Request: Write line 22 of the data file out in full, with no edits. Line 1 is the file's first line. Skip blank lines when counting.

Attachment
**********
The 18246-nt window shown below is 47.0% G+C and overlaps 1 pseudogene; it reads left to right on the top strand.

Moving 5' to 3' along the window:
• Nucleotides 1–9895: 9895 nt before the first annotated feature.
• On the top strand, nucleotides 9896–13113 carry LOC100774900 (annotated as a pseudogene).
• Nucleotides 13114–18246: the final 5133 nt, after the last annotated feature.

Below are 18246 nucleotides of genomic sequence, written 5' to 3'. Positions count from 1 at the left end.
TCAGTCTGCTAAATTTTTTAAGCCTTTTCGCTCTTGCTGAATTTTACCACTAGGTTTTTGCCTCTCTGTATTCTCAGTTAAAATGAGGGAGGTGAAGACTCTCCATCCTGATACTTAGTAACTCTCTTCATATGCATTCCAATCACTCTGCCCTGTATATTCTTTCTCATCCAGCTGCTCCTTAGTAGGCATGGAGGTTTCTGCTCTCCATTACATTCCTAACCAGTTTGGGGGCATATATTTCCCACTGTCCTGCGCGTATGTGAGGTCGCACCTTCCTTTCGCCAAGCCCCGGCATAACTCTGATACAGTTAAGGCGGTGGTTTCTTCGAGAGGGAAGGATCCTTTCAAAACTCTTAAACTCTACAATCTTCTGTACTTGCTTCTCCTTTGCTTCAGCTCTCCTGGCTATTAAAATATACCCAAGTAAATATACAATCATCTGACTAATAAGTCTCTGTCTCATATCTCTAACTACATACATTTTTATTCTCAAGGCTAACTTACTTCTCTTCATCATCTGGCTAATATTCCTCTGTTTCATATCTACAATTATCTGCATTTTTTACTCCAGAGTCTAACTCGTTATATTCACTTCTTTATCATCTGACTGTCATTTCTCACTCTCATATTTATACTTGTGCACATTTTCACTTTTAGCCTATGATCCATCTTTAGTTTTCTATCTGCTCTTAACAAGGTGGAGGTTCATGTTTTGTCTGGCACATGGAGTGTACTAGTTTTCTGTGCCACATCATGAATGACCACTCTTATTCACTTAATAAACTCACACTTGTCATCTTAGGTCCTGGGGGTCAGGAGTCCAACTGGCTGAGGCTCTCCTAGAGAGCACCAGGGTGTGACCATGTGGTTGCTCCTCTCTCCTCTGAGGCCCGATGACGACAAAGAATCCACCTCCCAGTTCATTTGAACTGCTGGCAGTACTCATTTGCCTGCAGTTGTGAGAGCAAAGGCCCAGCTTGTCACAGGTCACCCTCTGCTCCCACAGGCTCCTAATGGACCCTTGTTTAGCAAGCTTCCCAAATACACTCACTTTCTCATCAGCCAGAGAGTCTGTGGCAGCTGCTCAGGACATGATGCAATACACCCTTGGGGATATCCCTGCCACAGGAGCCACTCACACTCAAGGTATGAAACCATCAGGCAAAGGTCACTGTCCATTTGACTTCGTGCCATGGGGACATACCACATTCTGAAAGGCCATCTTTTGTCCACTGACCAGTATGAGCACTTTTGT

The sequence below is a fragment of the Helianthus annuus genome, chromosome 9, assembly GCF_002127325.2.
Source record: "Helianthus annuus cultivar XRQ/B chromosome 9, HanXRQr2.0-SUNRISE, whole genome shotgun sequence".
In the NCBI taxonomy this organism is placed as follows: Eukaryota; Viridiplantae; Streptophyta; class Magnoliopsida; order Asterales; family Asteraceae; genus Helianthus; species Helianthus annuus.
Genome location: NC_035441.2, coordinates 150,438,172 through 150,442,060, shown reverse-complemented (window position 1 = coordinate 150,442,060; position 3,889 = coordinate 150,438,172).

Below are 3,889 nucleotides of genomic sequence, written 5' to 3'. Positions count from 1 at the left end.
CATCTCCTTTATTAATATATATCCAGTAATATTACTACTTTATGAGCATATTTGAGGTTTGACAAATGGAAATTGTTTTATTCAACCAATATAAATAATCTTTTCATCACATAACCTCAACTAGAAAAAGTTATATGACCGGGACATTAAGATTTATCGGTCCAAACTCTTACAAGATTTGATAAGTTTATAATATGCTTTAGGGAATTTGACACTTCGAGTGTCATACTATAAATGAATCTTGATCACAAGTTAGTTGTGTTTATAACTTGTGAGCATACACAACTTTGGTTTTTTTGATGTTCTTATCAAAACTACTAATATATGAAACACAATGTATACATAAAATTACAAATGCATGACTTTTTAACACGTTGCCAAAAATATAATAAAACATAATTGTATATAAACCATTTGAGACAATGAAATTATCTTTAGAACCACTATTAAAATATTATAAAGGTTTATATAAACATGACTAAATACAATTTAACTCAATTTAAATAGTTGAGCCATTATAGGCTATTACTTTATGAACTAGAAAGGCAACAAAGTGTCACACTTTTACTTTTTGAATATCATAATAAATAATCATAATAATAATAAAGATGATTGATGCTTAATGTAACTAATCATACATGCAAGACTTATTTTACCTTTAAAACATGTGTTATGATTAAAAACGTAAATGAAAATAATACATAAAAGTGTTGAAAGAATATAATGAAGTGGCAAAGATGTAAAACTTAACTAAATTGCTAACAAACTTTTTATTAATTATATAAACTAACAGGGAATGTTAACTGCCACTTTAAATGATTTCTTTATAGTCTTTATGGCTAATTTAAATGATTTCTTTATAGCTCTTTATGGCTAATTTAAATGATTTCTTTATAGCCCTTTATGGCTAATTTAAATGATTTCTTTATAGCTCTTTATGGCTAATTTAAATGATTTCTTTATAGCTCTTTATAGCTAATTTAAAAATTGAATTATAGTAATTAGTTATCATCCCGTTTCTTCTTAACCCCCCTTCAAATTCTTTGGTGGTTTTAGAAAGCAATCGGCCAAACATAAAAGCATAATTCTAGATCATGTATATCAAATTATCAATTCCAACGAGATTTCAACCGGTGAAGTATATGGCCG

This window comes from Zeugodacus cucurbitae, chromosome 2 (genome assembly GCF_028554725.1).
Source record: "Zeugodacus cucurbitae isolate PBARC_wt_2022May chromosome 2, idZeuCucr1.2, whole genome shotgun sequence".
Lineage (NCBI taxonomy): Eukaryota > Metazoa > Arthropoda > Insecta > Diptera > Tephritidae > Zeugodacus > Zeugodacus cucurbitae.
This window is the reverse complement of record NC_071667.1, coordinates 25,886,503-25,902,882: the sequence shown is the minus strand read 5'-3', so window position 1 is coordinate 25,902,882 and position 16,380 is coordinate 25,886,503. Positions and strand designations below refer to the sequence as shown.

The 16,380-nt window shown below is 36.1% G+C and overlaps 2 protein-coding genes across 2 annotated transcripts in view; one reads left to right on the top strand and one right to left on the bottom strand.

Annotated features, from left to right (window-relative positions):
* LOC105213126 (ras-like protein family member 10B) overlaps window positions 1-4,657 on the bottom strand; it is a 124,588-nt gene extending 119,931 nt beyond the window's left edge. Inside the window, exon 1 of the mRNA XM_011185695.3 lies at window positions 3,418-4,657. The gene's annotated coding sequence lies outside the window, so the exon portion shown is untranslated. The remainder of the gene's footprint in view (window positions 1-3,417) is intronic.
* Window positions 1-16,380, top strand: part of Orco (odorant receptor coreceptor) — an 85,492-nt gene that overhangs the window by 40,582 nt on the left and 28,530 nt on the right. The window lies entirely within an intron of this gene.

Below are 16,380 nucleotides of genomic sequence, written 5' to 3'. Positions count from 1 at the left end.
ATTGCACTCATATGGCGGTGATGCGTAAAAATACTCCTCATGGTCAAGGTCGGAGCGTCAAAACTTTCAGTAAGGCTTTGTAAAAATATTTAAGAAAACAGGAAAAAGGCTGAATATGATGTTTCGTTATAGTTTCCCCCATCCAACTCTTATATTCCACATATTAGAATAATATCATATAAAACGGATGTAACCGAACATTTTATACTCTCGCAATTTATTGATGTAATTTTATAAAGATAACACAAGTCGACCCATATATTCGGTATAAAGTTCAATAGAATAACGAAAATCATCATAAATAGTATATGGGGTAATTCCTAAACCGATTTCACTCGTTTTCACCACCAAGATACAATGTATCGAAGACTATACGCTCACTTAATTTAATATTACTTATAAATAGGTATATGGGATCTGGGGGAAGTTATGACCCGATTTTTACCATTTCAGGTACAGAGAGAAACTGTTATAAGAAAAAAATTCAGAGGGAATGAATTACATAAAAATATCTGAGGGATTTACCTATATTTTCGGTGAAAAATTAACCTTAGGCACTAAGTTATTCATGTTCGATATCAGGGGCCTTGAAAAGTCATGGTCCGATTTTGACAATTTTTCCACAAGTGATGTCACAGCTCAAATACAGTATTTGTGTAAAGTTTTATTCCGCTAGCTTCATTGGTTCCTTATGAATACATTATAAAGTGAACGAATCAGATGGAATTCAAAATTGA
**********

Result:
Below are 16,380 nucleotides of genomic sequence, written 5' to 3'. Positions count from 1 at the left end.